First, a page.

As marijuana becomes increasingly accepted, studies on its effects are likely to improve. "The best new evidence on this comes from a 2019 study out of Canada," Oster writes. Matching women who used cannabis with demographically similar women who didn't, researchers did "find evidence of worse birth outcomes among the cannabis users," including "an increased risk of prematurity and NICU transfer. The increases are moderate but statistically significant: preterm birth occurred in 10% of cannabis users and 7% of non-users." An August 2020 study from the same authors found marijuana use correlated with slightly higher incidences of intellectual disability and learning disorders, as well as higher chances of having autism spectrum disorder. "The percent increase is large—about 50%—and significant," Oster points out, though the researchers do note that the overall incidence rate is still small.

Though the researchers tried to demographically match participants between groups, it can still be hard to totally compensate for the ways marijuana users may differ from non-users. For instance, marijuana users may be more likely to have partners who use, too, and dads who smoke pot prior to conception may have sperm changes that correlate with higher autism risk.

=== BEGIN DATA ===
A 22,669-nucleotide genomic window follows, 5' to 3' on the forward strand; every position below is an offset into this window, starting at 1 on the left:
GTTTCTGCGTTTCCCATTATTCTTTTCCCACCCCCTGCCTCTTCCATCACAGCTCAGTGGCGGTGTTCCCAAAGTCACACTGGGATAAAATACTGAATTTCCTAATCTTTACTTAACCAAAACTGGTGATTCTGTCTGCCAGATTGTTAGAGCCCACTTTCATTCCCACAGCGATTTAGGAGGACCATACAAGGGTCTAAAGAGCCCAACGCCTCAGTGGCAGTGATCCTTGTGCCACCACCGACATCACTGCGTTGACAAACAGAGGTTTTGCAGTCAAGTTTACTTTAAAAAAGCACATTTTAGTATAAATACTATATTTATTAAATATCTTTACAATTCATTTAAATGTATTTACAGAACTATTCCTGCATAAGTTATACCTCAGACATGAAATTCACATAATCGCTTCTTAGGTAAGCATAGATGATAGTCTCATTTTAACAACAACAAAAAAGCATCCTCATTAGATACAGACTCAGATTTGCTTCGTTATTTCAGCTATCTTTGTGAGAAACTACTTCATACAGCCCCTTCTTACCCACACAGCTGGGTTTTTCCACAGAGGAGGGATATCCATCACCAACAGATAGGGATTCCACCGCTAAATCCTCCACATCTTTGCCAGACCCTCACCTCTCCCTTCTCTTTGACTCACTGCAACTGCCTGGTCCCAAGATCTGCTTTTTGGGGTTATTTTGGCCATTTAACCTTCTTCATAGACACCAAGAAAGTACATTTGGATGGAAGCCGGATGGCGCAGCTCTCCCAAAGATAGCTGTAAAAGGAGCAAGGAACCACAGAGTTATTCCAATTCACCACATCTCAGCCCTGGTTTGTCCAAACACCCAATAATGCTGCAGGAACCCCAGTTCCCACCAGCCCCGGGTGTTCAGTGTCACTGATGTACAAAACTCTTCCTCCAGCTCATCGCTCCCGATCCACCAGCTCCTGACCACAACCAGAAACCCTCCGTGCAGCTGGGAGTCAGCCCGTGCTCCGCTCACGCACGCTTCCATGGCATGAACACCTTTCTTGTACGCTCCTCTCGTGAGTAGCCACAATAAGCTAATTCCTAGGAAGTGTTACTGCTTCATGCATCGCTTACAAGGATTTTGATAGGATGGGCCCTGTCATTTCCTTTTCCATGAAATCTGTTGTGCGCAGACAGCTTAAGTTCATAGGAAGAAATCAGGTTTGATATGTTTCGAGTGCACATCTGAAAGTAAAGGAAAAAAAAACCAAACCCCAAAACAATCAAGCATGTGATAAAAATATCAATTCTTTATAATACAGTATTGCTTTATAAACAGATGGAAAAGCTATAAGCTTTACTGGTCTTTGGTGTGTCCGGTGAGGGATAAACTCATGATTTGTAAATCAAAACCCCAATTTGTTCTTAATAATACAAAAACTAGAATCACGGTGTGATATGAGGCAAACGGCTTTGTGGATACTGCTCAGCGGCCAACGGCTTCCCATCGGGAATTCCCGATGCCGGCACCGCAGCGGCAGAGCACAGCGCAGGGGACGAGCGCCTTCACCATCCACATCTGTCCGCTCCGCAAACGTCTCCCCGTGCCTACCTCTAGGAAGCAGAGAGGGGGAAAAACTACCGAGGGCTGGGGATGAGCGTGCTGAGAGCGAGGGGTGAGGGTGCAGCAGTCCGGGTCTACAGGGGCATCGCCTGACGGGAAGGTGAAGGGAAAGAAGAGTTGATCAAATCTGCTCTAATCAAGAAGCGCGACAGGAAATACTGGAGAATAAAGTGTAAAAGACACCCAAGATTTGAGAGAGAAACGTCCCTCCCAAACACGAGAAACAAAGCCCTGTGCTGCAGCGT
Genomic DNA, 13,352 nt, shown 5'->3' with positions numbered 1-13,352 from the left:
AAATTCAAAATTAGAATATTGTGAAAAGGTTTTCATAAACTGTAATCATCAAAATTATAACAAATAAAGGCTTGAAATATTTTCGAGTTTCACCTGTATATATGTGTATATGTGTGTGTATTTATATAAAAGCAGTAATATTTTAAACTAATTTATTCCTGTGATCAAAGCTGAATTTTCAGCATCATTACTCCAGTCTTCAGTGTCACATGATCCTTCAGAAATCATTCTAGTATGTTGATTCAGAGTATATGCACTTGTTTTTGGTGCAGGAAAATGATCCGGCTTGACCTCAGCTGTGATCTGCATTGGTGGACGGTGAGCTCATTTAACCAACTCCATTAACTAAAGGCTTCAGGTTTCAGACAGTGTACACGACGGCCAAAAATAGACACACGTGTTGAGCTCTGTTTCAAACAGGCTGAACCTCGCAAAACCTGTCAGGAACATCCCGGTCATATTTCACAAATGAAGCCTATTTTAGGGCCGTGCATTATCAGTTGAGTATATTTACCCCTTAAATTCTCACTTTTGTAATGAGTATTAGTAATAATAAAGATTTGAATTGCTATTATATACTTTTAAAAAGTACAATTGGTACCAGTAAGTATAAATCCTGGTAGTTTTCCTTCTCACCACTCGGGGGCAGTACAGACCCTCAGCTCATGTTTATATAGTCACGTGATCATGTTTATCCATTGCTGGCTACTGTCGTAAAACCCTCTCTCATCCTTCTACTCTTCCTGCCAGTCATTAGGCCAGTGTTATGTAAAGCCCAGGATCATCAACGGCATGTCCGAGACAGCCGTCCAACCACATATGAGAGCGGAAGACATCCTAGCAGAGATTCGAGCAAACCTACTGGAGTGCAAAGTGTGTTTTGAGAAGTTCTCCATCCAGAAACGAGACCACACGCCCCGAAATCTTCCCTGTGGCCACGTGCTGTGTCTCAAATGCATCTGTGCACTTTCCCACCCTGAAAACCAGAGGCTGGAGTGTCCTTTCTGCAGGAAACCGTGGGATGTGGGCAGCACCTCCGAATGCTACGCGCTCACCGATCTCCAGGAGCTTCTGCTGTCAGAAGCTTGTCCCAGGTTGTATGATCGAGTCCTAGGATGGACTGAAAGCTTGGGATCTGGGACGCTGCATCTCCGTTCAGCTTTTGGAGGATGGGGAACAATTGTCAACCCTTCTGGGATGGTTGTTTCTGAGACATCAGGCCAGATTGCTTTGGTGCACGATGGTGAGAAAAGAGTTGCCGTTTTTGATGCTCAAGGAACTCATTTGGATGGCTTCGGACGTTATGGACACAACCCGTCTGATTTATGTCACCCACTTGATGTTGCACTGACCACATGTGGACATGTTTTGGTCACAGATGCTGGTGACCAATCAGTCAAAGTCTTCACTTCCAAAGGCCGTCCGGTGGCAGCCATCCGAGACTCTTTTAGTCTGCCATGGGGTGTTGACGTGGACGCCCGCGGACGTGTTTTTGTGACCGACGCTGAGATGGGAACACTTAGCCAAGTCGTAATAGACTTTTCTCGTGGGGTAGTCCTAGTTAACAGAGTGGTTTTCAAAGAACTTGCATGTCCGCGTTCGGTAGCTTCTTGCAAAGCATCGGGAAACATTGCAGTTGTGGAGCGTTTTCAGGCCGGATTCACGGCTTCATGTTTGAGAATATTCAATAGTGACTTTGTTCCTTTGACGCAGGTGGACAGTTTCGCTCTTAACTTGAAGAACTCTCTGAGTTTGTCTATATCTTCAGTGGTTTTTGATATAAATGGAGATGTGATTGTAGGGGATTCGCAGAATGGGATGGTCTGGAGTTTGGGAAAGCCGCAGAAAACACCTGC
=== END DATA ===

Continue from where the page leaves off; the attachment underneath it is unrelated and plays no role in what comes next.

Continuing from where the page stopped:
Ultimately, correlational studies like these raise important possibilities but have major limitations. Some are done not during pregnancy but by later asking women to recall behaviors during their pregnancy, which ups the likelihood of unreliable information. They also often fail to differentiate between consumption methods, timing, and dosage, so we can't know if any and all marijuana use triggers a specific outcome or if it's only produced by certain methods of consumption, THC content, frequency, or at certain stages of pregnancy.

The biggest problem is that it's hard to isolate specific factors like marijuana consumption. The population of women who not only use marijuana during pregnancy but are also willing to admit to researchers that they do may differ from those who don't.

An Australian study published in 2020 found differences in birth size and length, head size, and gestational age at birth in the offspring of women who had still used marijuana at or after 15 weeks. But "the mean age and socio‐economic status of women who continued to use cannabis were lower, and their mean anxiety and depressive symptom scores higher than for other participants; the proportions who consumed alcohol, used other illicit drugs, or were smoking at 15 weeks of pregnancy were also higher." (Notably, "neonatal outcomes for babies of women who quit before or during early pregnancy were not significantly different from those for infants of women who had never used cannabis.")